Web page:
While the IAPB did not identify maternal health as being significant in the eye care field, nearly 20 million pregnant women in the developing world have low vitamin A, with an estimated 6.2 million annual cases of maternal xerophthalmia.16 Yet this is not simply an eye condition. Night blind women are five times more likely to die from infections than those that are not, and are at significantly higher risk of dying for up to two years after pregnancy declaration (1.3 years post-partum) than those who do not have night blindness.17

Link to HIV/AIDS

Little research exists on the prevalence of HIV in vision-impaired people, or of people with a disability. However, evidence suggests that all risk factors associated with HIV are increased for individuals with a disability.18,19

What is well documented, is that the risk of HIV/AIDs is greater in vulnerable groups, including low-income earners, women and people with a lack of education.

Both HIV/AIDS and blindness are linked to poverty. They are both the cause and the consequence of poverty.20,21 In addition to this, we know that HIV/AIDS can have ocular manifestations that have implications for how this is managed at all levels of a health system.

Link to environmental sustainability

Environmental sustainability has implications for blindness prevention. From a health perspective, climate change may have implications for ocular diseases such as pterygium and cataract.

Yet we can also think about issues such as resource sustainability. Climate change has the potential to impact transportation costs and food production. Those living in poverty will suffer most from any adverse impacts in these areas. Rising costs in food and transport may also drive those on the margins into poverty. People in abject poverty will prioritise food over eye and health care out of necessity. Knowing that blindness and vision impairment is both a consequence and a cause of poverty, we can hypothesise improving environmental sustainability is important to eye health.

Link to global partnerships for development

The global Vision 2020 initiative and Vision 2020 Australia’s Global Consortium represent examples of unique and effective responses to MDG 8, to develop a global partnership for development. The fostering of strong partnerships between health ministries, international and national organisations, professional organisations and civil society groups ensures the benefits of partnership are experienced at all levels, enabling expertise to be shared, and minimises program overlap and inefficiencies. Such partnerships in the eye care sector may help increase the availability of vital medications and technologies.

There are 14 ophthalmic preparations on the World Health Organization’s essential medicines list. In addition, this list contains drugs for diseases with ocular complications, including cardiac disease, vitamin A deficiency and diabetes. Ensuring access to these can reduce blindness and help to treat eye disease where it occurs.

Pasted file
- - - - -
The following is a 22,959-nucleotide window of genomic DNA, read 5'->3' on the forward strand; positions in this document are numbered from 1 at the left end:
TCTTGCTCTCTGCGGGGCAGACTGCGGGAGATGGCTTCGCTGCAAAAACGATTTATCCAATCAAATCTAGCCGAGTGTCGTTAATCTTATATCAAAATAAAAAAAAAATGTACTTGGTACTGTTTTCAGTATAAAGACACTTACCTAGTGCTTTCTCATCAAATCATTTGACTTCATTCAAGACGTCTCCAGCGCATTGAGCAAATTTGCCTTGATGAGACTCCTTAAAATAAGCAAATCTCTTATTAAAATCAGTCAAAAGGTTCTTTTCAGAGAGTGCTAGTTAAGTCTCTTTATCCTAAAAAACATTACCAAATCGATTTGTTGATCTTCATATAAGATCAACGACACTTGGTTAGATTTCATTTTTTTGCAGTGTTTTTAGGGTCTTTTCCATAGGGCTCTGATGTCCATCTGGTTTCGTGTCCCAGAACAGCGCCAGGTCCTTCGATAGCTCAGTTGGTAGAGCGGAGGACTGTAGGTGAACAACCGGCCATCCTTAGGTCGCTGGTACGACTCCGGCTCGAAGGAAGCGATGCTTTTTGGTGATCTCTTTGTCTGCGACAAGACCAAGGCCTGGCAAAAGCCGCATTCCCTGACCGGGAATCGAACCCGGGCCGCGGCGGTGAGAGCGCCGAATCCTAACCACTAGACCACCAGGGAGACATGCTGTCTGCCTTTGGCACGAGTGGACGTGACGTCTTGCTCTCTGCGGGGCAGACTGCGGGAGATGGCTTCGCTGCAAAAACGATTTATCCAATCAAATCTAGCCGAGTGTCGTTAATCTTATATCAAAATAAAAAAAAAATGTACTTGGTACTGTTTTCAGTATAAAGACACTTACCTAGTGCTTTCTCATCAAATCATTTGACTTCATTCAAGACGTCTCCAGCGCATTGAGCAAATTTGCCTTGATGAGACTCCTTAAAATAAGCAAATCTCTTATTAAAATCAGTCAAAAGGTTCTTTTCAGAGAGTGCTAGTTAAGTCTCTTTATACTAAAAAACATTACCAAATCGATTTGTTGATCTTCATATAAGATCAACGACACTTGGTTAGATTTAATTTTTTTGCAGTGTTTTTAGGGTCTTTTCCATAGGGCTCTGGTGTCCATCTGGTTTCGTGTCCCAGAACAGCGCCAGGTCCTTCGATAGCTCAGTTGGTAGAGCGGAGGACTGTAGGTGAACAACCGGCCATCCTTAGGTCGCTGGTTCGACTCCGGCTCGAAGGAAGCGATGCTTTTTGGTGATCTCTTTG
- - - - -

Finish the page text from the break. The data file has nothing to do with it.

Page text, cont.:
New technologies can improve eye care, and reduce the burden of vision loss. New devices such as retinal imaging can help to detect and track eye disease. Adaptive technology, such as low cost CCTVs, can also help to reduce the burden that a loss of vision can impose.


The MDG goals are due to be achieved by 2015. Despite significant improvement in some areas, progress has been uneven within and across countries, meaning only three out of the eight MDG targets have been met ahead of the deadline.22

The future development framework – the post-2015 agenda – should build on lessons learned from efforts to meet the MDGs, go beyond these existing objectives and become a universal framework with poverty reduction and sustainable development at its core.22

Civil society and philanthropic organisations also have a vital role toplay in the post-2015 period and to
help shape the global agenda. Hence, they are being engaged to assist in monitoring and contributing to this post-2015 development agenda. Agencies such as AusAID, the Australian Council for International Development (ACFID) and the IAPB participated in this consultation process and are encouraging their members to engage further with the Australian Government and the international community.

The Vision 2020: The Right to Sight23 goals are due to be achieved by 2020, five years later. While they are also unlikely to be reached in full, the gap between the current situation and the ultimate goals should serve as a clarion call to ophthalmic professionals to step up their efforts to address these serious issues. This includes supporting ophthalmic NGOs, lobbying government and becoming involved where possible in programs to support developing communities.

The Vision 2020 objectives provide some guidance as to how this may be achieved:24

  • Raise the profile, among the key audiences, of the causes of avoidable blindness and the solutions that will help to eliminate the problem
  • Identify and secure the necessary resources around the world in order to provide an increased level of prevention and treatment programs
  • Facilitate the planning, development and implementation of the three core Vision 2020 strategies by National Programs.